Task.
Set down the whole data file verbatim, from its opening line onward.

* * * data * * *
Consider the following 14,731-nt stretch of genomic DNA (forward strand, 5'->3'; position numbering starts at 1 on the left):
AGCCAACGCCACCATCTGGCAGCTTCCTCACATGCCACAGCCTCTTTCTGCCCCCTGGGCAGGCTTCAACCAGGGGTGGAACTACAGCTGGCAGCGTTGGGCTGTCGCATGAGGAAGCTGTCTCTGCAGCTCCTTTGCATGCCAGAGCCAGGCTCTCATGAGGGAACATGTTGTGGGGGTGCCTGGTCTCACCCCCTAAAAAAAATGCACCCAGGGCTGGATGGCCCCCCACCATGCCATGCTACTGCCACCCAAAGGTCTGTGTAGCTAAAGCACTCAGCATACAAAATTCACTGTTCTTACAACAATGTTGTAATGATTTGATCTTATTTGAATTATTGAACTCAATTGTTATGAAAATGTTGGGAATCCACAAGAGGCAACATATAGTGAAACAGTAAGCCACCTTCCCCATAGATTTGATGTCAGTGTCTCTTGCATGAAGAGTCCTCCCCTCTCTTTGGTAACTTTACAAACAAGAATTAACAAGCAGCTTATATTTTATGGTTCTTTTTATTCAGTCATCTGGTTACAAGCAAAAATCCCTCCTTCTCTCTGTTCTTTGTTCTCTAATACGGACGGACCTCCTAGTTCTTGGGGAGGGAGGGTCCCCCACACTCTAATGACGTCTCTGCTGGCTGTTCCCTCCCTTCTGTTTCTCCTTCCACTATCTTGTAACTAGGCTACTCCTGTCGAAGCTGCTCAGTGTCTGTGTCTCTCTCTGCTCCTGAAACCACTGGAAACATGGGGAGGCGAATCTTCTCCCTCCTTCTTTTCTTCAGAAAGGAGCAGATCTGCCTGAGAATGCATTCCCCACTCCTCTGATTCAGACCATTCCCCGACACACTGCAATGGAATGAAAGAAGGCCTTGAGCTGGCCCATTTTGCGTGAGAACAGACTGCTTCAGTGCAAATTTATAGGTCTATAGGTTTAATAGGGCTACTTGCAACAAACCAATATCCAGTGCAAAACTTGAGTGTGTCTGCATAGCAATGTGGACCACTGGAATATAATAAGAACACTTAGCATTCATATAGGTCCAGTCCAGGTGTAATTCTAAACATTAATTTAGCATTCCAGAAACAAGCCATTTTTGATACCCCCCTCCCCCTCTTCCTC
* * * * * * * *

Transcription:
Consider the following 14,731-nt stretch of genomic DNA (forward strand, 5'->3'; position numbering starts at 1 on the left):
AGCCAACGCCACCATCTGGCAGCTTCCTCACATGCCACAGCCTCTTTCTGCCCCCTGGGCAGGCTTCAACCAGGGGTGGAACTACAGCTGGCAGCGTTGGGCTGTCGCATGAGGAAGCTGTCTCTGCAGCTCCTTTGCATGCCAGAGCCAGGCTCTCATGAGGGAACATGTTGTGGGGGTGCCTGGTCTCACCCCCTAAAAAAAATGCACCCAGGGCTGGATGGCCCCCCACCATGCCATGCTACTGCCACCCAAAGGTCTGTGTAGCTAAAGCACTCAGCATACAAAATTCACTGTTCTTACAACAATGTTGTAATGATTTGATCTTATTTGAATTATTGAACTCAATTGTTATGAAAATGTTGGGAATCCACAAGAGGCAACATATAGTGAAACAGTAAGCCACCTTCCCCATAGATTTGATGTCAGTGTCTCTTGCATGAAGAGTCCTCCCCTCTCTTTGGTAACTTTACAAACAAGAATTAACAAGCAGCTTATATTTTATGGTTCTTTTTATTCAGTCATCTGGTTACAAGCAAAAATCCCTCCTTCTCTCTGTTCTTTGTTCTCTAATACGGACGGACCTCCTAGTTCTTGGGGAGGGAGGGTCCCCCACACTCTAATGACGTCTCTGCTGGCTGTTCCCTCCCTTCTGTTTCTCCTTCCACTATCTTGTAACTAGGCTACTCCTGTCGAAGCTGCTCAGTGTCTGTGTCTCTCTCTGCTCCTGAAACCACTGGAAACATGGGGAGGCGAATCTTCTCCCTCCTTCTTTTCTTCAGAAAGGAGCAGATCTGCCTGAGAATGCATTCCCCACTCCTCTGATTCAGACCATTCCCCGACACACTGCAATGGAATGAAAGAAGGCCTTGAGCTGGCCCATTTTGCGTGAGAACAGACTGCTTCAGTGCAAATTTATAGGTCTATAGGTTTAATAGGGCTACTTGCAACAAACCAATATCCAGTGCAAAACTTGAGTGTGTCTGCATAGCAATGTGGACCACTGGAATATAATAAGAACACTTAGCATTCATATAGGTCCAGTCCAGGTGTAATTCTAAACATTAATTTAGCATTCCAGAAACAAGCCATTTTTGATACCCCCCTCCCCCTCTTCCTC